from the Order Entered February 27, 2017 In the Court of
Common Pleas of Lackawanna County Civil Division at No(s):
BEFORE: OTT, J., DUBOW, J., and STRASSBURGER [*] , J.
Gardner appeals from the order entered in the Court of Common
Pleas of Lackawanna County, on February 27, 2017, granting
summary judgment in favor of MIA Products Company and J &
J Snack Foods Corp./MIA (MIA). The trial court determined that
Gardner was a borrowed servant of MIA and, therefore, not
entitled to file a tort claim against the company for
injuries allegedly suffered while working there. In this
timely appeal, Gardner raises two claims. First, he argues
the trial should not have looked beyond the fact that he was
not a statutory employee of MIA. Second, Gardner argues the
trial court erred in concluding he was borrowed employee of
After a thorough review of the submissions by the parties,
relevant law, and the certified record, we agree that there
are open issues of fact that prevent the proper grant of
summary judgment. Accordingly, we reverse the order granting
summary judgment and remand for trial.
standard of review of an order granting summary judgment is
We view the record in the light most favorable to the
nonmoving party, and all doubts as to the existence of a
genuine issue of material fact must be resolved against the
moving party. Only where there is no genuine issue as to any
material fact and it is clear that the moving party is
entitled to a judgment as a matter of law will summary
judgment be entered. Our scope of review of a trial
court's order granting or denying summary judgment is
plenary, and our standard of review is clear: the trial
court's order will be reversed only where it is
established that the court committed an error of law or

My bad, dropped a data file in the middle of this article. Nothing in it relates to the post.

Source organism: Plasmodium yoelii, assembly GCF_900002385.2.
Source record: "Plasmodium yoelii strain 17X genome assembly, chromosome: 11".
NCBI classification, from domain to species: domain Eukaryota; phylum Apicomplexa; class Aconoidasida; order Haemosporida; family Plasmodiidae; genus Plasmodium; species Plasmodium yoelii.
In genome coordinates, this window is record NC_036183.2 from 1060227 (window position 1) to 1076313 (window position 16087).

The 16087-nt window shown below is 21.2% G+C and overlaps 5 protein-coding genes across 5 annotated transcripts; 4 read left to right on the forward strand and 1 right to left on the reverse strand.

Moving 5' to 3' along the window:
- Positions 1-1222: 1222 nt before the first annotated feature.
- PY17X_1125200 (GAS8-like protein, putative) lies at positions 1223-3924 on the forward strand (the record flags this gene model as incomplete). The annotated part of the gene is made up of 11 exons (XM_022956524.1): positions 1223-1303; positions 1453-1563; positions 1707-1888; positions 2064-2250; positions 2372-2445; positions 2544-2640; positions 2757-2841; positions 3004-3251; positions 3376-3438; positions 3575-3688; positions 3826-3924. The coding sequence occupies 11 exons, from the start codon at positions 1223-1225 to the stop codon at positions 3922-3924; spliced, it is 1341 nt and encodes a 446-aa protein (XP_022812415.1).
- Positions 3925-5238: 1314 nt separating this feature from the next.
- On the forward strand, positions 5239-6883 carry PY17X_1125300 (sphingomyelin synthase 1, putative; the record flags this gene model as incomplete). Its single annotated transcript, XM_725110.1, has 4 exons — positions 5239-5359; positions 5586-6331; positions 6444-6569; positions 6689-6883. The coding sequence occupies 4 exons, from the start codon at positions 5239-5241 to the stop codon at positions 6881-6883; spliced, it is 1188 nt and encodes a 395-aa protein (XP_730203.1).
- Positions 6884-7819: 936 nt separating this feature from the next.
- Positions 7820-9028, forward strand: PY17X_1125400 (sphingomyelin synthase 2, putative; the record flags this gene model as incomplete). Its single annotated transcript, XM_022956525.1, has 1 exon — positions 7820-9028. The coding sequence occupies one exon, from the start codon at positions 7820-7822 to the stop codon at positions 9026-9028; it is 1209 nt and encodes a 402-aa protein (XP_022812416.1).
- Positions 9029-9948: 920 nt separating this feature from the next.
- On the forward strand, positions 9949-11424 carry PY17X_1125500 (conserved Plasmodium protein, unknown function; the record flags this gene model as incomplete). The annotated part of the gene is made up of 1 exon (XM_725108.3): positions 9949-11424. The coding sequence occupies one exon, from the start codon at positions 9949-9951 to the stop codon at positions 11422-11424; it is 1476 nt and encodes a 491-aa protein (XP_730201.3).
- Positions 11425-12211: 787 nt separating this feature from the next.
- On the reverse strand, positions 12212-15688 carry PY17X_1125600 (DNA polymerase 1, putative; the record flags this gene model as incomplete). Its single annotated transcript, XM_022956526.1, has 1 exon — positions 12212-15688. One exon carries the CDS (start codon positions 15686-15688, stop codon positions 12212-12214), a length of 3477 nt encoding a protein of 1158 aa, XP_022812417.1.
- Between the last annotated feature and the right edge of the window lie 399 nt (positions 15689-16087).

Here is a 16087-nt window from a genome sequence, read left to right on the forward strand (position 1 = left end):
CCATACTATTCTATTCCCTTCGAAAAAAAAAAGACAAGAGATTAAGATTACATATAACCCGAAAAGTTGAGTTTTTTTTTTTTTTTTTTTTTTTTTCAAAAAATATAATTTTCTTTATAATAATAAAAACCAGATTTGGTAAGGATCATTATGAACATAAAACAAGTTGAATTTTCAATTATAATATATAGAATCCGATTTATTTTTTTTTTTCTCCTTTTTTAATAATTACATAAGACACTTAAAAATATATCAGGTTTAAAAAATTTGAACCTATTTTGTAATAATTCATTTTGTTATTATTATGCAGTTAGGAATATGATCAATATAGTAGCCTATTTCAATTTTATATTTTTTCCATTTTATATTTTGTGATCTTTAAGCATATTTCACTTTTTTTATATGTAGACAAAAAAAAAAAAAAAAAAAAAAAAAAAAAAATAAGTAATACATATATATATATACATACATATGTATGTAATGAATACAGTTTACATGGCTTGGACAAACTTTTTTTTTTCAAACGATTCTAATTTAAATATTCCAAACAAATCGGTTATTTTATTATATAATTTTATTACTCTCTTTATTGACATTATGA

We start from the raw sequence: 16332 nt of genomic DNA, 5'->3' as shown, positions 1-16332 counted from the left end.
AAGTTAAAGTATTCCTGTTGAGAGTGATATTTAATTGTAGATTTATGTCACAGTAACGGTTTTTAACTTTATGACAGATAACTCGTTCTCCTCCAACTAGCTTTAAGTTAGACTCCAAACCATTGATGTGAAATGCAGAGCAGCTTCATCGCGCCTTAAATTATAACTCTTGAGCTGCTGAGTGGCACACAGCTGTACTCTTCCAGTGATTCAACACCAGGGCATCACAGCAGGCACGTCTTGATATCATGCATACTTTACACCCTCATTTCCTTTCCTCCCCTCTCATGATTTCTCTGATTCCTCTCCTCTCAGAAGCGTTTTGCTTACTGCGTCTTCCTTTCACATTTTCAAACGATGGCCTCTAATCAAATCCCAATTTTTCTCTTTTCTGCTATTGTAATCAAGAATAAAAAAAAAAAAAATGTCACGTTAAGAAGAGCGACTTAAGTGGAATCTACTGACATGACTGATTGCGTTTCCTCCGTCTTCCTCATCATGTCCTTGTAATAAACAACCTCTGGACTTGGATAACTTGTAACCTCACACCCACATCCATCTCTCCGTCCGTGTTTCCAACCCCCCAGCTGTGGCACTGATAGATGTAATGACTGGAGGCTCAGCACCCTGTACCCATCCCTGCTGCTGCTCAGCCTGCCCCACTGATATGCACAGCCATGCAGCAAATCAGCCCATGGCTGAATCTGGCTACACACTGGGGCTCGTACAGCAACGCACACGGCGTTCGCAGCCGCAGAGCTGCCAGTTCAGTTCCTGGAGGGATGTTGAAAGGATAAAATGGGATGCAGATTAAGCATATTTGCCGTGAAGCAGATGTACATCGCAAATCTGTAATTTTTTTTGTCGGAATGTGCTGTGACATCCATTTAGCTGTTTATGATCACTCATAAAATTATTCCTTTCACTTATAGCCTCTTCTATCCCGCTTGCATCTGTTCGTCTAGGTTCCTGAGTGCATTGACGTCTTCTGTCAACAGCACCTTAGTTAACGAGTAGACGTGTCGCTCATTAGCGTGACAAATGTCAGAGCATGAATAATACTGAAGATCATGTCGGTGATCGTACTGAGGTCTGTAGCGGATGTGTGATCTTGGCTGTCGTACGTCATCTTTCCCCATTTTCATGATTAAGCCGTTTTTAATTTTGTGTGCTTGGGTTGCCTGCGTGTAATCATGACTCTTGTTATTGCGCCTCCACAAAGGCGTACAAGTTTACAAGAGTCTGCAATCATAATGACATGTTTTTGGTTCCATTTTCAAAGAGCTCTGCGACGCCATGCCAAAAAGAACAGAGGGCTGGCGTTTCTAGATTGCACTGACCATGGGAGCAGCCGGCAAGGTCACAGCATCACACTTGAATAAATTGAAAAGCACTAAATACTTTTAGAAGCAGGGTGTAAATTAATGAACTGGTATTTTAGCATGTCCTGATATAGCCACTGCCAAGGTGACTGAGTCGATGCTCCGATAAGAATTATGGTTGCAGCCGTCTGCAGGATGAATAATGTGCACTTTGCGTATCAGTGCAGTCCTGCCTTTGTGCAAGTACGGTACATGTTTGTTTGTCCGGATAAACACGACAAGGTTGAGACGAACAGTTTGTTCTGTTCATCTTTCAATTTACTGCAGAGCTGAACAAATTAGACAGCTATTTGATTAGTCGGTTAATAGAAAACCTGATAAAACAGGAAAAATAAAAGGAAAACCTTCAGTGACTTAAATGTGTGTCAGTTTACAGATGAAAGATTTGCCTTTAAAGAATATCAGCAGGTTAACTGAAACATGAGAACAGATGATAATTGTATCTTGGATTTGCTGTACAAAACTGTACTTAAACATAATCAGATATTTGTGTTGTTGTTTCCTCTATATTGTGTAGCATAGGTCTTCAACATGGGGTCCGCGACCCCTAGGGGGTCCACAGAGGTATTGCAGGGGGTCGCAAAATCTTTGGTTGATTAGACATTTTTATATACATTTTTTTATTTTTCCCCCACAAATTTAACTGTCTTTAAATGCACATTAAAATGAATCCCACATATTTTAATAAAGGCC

abused its discretion.
Good v. Frankie & Eddie's Hanover Inn, LLP,
171 A.3d 792, 795 (Pa. Super. 2017) (citation omitted).
the underlying facts in this matter are not in dispute.
Gardner was an employee of DelVal Staffing (DelVal), a
temporary employment agency. Gardner was assigned to work at
MIA as a freezer/packer. His work consisted of taking food
items from a walk-in freezer to be packed for shipment. While
performing these tasks, Gardner fell on a slippery spot in or
near the freezer. He received workers' compensation
benefits from DelVal, and then filed a complaint alleging
negligence against MIA. Following discovery, MIA moved for
summary judgment, claiming Gardner was a "borrowed
employee" and was, therefore, ineligible to file a tort
action pursuant to the Workers' Compensation Act (WCA),
77 P.S. § 481(a). What is currently in dispute is the
determination of who was Gardner's employer - solely
DelVal or DelVal and MIA.
first claim is that because MIA was not his statutory
employer, he is not limited to collecting workers'
compensation benefits as the sole remedy for his injuries.
This argument is not on point, as the trial court did not
base the grant of summary judgment on whether MIA was
Gardner's statutory employer. Indeed, by our review, MIA
never claimed to have been Gardner's statutory employer.
Rather, MIA's motion for summary judgment was based on
his assertion that Gardner was a borrowed employee, not a